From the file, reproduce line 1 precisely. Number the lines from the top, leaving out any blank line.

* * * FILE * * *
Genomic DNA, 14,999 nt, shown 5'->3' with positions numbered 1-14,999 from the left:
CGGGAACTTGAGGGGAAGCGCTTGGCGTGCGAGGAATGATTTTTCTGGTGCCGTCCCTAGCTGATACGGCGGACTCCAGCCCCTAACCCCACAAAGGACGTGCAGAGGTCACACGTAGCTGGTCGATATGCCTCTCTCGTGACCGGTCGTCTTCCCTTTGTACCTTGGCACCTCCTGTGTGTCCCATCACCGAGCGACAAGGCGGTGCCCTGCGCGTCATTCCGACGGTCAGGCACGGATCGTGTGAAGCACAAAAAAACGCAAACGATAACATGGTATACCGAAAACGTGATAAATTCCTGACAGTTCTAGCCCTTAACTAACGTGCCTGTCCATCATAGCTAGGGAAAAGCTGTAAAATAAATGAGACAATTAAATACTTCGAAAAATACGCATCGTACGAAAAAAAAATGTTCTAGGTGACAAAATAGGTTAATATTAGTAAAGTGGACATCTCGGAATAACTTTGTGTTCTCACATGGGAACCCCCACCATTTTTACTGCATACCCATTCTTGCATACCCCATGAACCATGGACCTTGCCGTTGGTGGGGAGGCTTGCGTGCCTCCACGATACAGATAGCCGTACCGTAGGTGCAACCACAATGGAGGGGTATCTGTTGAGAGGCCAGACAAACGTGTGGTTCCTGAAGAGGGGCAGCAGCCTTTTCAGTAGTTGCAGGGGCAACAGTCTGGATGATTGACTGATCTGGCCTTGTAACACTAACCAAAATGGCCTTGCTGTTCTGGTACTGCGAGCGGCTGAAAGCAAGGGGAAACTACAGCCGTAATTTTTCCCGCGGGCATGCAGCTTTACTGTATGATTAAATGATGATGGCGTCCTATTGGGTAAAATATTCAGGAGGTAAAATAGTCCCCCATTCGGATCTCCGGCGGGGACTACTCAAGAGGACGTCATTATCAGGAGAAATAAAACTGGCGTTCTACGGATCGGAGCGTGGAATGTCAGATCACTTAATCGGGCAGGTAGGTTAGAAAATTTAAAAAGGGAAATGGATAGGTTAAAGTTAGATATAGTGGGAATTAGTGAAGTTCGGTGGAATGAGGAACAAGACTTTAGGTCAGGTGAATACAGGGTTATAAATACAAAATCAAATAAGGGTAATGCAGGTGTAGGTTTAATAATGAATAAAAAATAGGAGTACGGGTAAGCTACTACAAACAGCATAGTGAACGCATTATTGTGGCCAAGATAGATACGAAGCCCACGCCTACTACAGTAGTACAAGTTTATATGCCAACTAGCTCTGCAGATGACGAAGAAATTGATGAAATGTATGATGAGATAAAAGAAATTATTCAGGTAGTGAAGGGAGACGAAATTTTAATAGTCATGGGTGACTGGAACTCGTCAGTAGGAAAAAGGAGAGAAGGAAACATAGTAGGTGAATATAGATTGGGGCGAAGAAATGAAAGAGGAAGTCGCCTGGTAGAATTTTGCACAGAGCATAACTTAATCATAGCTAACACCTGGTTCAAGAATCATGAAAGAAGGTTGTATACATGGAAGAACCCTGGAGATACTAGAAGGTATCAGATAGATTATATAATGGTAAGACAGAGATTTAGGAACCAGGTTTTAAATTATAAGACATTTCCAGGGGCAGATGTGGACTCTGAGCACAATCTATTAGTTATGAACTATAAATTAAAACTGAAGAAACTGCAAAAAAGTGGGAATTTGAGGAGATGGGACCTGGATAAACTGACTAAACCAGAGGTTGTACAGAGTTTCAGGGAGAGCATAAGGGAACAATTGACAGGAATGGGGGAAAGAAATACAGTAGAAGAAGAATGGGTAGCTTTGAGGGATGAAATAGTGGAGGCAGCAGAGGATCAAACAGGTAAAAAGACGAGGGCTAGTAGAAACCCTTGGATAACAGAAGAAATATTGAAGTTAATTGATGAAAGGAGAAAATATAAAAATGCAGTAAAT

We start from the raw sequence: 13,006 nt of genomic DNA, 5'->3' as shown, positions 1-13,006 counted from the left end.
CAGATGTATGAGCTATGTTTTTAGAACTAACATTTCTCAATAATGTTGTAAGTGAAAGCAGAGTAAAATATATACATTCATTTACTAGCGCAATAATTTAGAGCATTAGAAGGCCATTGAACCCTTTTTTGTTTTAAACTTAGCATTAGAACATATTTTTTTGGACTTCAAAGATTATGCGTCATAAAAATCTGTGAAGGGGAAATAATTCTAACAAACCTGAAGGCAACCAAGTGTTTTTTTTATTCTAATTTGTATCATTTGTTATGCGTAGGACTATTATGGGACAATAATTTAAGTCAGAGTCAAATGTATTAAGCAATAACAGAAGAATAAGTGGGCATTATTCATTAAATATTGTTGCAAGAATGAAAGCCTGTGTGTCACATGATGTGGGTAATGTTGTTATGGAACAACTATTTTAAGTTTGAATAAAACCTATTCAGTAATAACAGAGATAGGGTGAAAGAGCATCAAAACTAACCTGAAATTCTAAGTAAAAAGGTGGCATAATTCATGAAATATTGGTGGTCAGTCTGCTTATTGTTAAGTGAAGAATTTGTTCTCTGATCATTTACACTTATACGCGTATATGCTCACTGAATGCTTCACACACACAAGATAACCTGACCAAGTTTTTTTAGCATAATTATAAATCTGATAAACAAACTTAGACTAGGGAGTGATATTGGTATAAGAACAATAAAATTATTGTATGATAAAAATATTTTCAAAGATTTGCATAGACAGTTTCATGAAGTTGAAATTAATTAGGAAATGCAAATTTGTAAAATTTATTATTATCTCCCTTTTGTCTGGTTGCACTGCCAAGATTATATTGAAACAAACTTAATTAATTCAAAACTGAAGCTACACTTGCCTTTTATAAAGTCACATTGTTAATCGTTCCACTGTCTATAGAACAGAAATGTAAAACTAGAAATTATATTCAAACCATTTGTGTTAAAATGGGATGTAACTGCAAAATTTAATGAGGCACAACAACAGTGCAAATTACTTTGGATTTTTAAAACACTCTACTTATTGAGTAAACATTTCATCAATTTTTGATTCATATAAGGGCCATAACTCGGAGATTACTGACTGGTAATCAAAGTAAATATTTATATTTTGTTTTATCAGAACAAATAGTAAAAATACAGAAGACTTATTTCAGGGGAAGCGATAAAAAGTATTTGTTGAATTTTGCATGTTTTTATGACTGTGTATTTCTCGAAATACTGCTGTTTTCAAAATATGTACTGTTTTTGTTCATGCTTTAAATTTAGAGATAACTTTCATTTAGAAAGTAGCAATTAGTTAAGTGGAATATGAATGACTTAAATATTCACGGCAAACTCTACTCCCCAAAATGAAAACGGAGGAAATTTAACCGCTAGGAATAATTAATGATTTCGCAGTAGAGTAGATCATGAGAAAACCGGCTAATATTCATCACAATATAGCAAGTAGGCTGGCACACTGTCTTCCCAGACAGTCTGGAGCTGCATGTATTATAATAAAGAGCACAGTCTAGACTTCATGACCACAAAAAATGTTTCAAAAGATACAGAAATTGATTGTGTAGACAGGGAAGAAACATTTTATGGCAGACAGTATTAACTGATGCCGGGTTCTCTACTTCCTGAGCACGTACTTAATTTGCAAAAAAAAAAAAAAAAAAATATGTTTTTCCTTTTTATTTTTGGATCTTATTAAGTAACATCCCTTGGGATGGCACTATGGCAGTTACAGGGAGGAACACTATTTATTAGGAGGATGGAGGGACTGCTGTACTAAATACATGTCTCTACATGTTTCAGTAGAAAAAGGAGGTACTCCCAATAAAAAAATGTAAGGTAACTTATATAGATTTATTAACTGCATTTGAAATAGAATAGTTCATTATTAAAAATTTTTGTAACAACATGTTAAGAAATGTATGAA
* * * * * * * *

Genomic DNA, 14,999 nt, shown 5'->3' with positions numbered 1-14,999 from the left: